State Sen. Nate Manning, R-North Ridgeville, and Sen. Peggy Lehner, R-Kettering, co-sponsored the bill. The bill had broad support among its other co-sponsors, Republicans and Democrats alike.
"If our prisons are truly meant for rehabilitation, then we should let them rehabilitate these young adults because they do have the capacity to change and mature," Manning said in a statement announcing the bill's passage. "Thank you to my Senate colleagues and those who joined us in working on this legislation to help move Ohio’s juvenile justice system forward."
The United States is the only country in the world that sentences children to life in prison with no chance of parole. Manning and Lehner said the bill will bring Ohio in line with 22 other states that have taken steps to comply with U.S. Supreme Court rulings declaring it unconstitutional for a child to be given a sentence of life without parole.
S.B. 256 would provide juveniles the opportunity for parole review after serving 18 years in prison, or 25 years if the juvenile has committed one or more homicide offenses.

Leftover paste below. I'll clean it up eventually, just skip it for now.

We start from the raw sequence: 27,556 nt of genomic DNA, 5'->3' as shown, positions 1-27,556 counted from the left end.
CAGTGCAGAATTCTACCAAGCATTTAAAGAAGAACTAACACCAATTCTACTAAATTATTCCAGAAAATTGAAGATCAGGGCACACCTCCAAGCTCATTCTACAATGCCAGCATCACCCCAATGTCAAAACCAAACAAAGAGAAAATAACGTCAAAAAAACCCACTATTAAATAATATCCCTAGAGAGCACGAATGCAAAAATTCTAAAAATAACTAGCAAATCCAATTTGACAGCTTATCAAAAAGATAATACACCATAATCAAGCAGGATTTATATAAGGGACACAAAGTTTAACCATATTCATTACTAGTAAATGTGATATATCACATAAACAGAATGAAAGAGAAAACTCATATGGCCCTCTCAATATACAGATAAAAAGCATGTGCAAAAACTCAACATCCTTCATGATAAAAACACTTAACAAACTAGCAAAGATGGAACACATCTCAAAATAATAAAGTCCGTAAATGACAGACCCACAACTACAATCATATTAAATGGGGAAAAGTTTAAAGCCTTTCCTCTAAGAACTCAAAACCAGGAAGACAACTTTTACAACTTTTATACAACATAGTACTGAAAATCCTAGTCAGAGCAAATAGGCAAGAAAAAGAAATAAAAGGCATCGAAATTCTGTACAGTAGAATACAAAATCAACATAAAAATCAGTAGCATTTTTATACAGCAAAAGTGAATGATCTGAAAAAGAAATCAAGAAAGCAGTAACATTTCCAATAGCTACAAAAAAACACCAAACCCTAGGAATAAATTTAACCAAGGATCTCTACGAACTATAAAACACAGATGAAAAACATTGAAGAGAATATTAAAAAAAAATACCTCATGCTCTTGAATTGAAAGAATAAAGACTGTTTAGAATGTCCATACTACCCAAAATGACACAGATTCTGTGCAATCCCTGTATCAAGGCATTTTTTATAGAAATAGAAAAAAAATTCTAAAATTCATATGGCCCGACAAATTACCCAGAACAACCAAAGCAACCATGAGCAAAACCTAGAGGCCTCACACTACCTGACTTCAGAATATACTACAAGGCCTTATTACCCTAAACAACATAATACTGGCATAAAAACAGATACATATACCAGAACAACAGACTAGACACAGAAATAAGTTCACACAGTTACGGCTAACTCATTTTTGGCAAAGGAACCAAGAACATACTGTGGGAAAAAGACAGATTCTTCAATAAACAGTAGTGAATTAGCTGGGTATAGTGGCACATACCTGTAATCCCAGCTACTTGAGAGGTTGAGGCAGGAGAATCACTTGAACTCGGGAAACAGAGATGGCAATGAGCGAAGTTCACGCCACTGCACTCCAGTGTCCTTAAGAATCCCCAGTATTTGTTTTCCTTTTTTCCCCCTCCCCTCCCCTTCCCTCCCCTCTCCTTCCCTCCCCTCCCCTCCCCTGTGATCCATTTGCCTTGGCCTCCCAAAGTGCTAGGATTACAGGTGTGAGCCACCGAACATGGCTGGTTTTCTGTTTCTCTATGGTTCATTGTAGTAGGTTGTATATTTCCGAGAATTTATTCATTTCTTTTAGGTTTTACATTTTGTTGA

An offender who is serving time for an aggravated homicide offense, or for the offense of terrorism when the most serious underlying offense in the terrorism was aggravated murder, would not be eligible for parole review unless it is a part of their original sentence.
"Life without hope may be one of the cruelest punishments, and life without parole offers no hope, no motivation to work hard, seek forgiveness, or change to become a better person," Lehner said. "If we can provide hope for our troubled children, we may see more redemption in our prison system."
The bill received support from Ohio’s Judicial Conference, the Ohio Justice & Policy Center, the Office of the Ohio Public Defender, the Ohio Conservative Juvenile Justice Network, the Alliance for Safety and Justice and other youth sentencing and justice organizations.